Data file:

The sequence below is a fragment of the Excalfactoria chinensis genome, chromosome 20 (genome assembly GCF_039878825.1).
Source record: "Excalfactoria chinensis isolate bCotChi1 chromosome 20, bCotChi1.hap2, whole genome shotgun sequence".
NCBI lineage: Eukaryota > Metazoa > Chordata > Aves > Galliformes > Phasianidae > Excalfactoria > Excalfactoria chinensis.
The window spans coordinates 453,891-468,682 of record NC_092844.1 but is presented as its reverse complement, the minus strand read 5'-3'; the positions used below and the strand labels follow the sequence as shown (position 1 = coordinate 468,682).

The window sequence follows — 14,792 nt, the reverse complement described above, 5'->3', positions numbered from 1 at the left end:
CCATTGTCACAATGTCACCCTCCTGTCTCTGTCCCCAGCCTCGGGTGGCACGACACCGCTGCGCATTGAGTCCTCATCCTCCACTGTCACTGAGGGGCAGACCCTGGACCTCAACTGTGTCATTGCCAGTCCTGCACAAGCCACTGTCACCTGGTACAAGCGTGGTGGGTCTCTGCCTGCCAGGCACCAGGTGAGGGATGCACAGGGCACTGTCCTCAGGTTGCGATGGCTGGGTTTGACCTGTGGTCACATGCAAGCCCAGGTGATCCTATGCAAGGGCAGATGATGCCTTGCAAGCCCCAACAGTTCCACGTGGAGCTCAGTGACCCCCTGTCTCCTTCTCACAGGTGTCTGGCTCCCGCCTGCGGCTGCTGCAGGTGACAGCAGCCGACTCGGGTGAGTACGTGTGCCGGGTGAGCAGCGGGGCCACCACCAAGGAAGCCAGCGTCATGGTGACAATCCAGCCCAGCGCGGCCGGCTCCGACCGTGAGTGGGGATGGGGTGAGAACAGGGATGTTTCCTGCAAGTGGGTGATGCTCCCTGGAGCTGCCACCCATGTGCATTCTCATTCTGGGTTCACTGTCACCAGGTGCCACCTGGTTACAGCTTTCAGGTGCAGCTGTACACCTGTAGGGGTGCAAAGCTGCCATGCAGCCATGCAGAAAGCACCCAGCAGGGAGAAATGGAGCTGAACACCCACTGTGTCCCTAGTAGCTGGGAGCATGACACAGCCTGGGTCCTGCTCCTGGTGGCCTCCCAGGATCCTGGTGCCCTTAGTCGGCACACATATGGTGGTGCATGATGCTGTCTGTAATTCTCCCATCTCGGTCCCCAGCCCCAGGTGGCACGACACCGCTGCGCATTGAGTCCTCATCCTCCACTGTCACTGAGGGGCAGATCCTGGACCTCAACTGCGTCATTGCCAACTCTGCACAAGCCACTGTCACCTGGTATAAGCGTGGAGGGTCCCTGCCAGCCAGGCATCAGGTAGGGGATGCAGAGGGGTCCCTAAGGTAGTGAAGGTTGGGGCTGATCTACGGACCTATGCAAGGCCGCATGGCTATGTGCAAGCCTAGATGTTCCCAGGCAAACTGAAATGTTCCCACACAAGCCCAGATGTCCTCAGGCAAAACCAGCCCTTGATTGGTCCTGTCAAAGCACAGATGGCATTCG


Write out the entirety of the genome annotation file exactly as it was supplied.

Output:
The sequence below is a fragment of the Excalfactoria chinensis genome, chromosome 20 (genome assembly GCF_039878825.1).
Source record: "Excalfactoria chinensis isolate bCotChi1 chromosome 20, bCotChi1.hap2, whole genome shotgun sequence".
NCBI lineage: Eukaryota > Metazoa > Chordata > Aves > Galliformes > Phasianidae > Excalfactoria > Excalfactoria chinensis.
The window spans coordinates 453,891-468,682 of record NC_092844.1 but is presented as its reverse complement, the minus strand read 5'-3'; the positions used below and the strand labels follow the sequence as shown (position 1 = coordinate 468,682).

The window sequence follows — 14,792 nt, the reverse complement described above, 5'->3', positions numbered from 1 at the left end:
CCATTGTCACAATGTCACCCTCCTGTCTCTGTCCCCAGCCTCGGGTGGCACGACACCGCTGCGCATTGAGTCCTCATCCTCCACTGTCACTGAGGGGCAGACCCTGGACCTCAACTGTGTCATTGCCAGTCCTGCACAAGCCACTGTCACCTGGTACAAGCGTGGTGGGTCTCTGCCTGCCAGGCACCAGGTGAGGGATGCACAGGGCACTGTCCTCAGGTTGCGATGGCTGGGTTTGACCTGTGGTCACATGCAAGCCCAGGTGATCCTATGCAAGGGCAGATGATGCCTTGCAAGCCCCAACAGTTCCACGTGGAGCTCAGTGACCCCCTGTCTCCTTCTCACAGGTGTCTGGCTCCCGCCTGCGGCTGCTGCAGGTGACAGCAGCCGACTCGGGTGAGTACGTGTGCCGGGTGAGCAGCGGGGCCACCACCAAGGAAGCCAGCGTCATGGTGACAATCCAGCCCAGCGCGGCCGGCTCCGACCGTGAGTGGGGATGGGGTGAGAACAGGGATGTTTCCTGCAAGTGGGTGATGCTCCCTGGAGCTGCCACCCATGTGCATTCTCATTCTGGGTTCACTGTCACCAGGTGCCACCTGGTTACAGCTTTCAGGTGCAGCTGTACACCTGTAGGGGTGCAAAGCTGCCATGCAGCCATGCAGAAAGCACCCAGCAGGGAGAAATGGAGCTGAACACCCACTGTGTCCCTAGTAGCTGGGAGCATGACACAGCCTGGGTCCTGCTCCTGGTGGCCTCCCAGGATCCTGGTGCCCTTAGTCGGCACACATATGGTGGTGCATGATGCTGTCTGTAATTCTCCCATCTCGGTCCCCAGCCCCAGGTGGCACGACACCGCTGCGCATTGAGTCCTCATCCTCCACTGTCACTGAGGGGCAGATCCTGGACCTCAACTGCGTCATTGCCAACTCTGCACAAGCCACTGTCACCTGGTATAAGCGTGGAGGGTCCCTGCCAGCCAGGCATCAGGTAGGGGATGCAGAGGGGTCCCTAAGGTAGTGAAGGTTGGGGCTGATCTACGGACCTATGCAAGGCCGCATGGCTATGTGCAAGCCTAGATGTTCCCAGGCAAACTGAAATGTTCCCACACAAGCCCAGATGTCCTCAGGCAAAACCAGCCCTTGATTGGTCCTGTCAAAGCACAGATGGCATTCG